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From The "Planning Is Everything" Department

Thomas P. M. Barnett, of the Naval War College, on Getting What You Wish For: "... Rumsfeld's answer was that 'sometimes you go to the war with the army that you have, not the army that you want' -- not exactly. You go to the war with the army you've been wanting." Because that's the army you've got: "we've been wanting for the past 15 years an army that doesn't do peacekeeping, doesn't do nation building, doesn't do post-conflict stabilization." [Thomas P. M. Barnett, "The Pentagon's New Map", on ME 2005-01-18] [as RealAudio] So what we got was an army on the ground in Iraq that couldn't handle "winning the peace", just as General Eric Shinseki predicted.

Alas, we didn't wish for Iraq to become the world's new terrorist training ground. But we got it. What do these things have in common? That they were both predicted by anyone who bothered to think about it. That they were both obvious consequences of the way we chose to do things. That people responsible for seeing this stuff in advance, did see it, and did raise warnings. That people responsible for listening to those warnings did not heed them (and perhaps did not even listen).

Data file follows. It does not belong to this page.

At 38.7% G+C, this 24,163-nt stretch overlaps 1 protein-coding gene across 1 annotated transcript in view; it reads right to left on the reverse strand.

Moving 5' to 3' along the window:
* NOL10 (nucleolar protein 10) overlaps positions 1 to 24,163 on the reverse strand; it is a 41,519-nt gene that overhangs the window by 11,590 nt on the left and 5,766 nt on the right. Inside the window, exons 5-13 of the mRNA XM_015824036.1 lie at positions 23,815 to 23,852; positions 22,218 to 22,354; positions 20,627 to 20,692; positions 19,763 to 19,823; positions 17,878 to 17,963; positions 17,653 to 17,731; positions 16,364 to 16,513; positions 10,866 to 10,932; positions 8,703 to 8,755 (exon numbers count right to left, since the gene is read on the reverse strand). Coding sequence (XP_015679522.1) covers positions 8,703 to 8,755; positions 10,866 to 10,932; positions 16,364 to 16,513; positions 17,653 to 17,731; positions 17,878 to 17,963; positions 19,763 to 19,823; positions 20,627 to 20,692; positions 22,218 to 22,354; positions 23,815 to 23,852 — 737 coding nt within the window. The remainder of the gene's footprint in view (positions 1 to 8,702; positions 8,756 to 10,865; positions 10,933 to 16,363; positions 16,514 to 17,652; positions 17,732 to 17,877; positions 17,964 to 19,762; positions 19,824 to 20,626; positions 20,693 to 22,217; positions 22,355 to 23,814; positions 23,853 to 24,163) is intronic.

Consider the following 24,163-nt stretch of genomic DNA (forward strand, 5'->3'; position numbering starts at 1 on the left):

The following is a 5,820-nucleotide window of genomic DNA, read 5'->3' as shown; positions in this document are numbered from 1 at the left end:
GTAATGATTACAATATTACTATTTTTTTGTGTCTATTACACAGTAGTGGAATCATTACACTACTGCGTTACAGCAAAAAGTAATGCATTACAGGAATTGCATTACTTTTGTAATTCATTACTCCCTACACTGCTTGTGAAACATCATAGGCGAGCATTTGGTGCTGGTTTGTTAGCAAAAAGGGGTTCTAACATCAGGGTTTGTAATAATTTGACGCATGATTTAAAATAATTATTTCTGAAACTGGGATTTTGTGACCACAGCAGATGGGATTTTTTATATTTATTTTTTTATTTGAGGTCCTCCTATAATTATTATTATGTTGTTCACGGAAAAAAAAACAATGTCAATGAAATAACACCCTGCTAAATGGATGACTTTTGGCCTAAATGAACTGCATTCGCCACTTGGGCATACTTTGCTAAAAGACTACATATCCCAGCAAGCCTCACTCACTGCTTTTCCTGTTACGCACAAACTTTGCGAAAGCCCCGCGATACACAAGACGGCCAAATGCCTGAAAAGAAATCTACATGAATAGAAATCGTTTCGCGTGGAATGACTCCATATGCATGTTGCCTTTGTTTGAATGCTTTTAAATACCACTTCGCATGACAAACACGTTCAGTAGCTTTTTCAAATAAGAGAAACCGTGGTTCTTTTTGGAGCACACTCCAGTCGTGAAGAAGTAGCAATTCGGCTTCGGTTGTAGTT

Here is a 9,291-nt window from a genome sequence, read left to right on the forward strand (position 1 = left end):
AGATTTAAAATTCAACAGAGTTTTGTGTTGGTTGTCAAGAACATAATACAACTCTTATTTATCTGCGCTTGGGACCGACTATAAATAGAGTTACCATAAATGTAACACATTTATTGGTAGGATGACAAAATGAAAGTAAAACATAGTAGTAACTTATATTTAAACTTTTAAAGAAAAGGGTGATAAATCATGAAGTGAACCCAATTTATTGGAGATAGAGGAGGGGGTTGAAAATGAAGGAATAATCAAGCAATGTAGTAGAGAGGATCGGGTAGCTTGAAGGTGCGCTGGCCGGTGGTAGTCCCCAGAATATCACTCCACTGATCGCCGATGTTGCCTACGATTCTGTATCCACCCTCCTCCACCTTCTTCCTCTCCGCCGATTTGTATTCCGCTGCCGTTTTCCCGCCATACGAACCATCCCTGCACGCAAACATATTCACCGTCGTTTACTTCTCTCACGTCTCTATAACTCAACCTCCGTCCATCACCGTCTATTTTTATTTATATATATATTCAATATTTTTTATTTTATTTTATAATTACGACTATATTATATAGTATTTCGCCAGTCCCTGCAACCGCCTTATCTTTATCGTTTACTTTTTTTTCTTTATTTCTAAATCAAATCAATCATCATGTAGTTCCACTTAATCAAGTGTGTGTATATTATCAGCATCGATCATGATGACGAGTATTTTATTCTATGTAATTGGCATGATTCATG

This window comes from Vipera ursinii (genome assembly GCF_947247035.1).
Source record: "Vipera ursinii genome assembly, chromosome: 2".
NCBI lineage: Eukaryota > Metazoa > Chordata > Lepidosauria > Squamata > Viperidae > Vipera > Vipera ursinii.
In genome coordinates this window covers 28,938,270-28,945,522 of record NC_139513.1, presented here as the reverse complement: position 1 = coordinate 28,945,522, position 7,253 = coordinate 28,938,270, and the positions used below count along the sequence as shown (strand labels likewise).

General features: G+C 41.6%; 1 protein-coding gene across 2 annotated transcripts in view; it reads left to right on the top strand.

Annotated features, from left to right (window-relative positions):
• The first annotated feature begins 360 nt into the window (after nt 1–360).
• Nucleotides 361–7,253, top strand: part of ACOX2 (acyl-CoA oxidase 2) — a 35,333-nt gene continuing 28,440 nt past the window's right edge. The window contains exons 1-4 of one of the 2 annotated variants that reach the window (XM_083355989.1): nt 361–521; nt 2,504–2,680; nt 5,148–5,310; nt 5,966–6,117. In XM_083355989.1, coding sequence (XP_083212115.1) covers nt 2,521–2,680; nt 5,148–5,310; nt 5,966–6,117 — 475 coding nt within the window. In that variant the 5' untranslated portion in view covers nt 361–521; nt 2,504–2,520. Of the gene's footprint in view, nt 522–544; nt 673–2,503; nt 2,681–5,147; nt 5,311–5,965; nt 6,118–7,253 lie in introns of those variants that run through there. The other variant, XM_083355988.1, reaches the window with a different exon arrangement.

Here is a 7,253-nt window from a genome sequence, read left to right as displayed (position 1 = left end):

But common sense has never traded well in American politics. If it did, we'd have taken the common sense approach that Barnett advocates and opened trade with Cuba. That would have brought Cuba into economic contact with the rest of the world. Barnett argues that when nations are brought into economic contact with the world -- when they're given a stake in the world community, as it were -- they don't cause problems. Ergo, if we wanted to make Cuba play well with the rest of the world, we should have practiced a little [ahem!] constructive engagement. (If it's good enough for China, why not for Cuba? Oh, wait, that's logic...)

Since this is basically consonant with orthodox market theory, with conservatives theories of personal responsibility, and also plays well with the "liberal" comprehension of the fact that we've gotten ourselves far up the excrement race with no apparent means of propulsion, I'll be curious to see what kind of traction these ideas get.

Barnett's a military historian, so there's a military angle to all of this, too, of course: He seems to suggest basically that if we're to become colonial lords, we should make our army fit that bill. We should procure and plan and train for a force and force structure that is suited to peacekeeping, is suited to nation building, is suited to post-conflict stabilization. Common sense. Though I'm afraid having such a force might make us more likely to meddle in the business of other countries (I'd rather not see us as colonial lords), perhaps we'd get into less trouble if our army weren't well-suited for large-scale invasions. I'll be curious to see his reviews.

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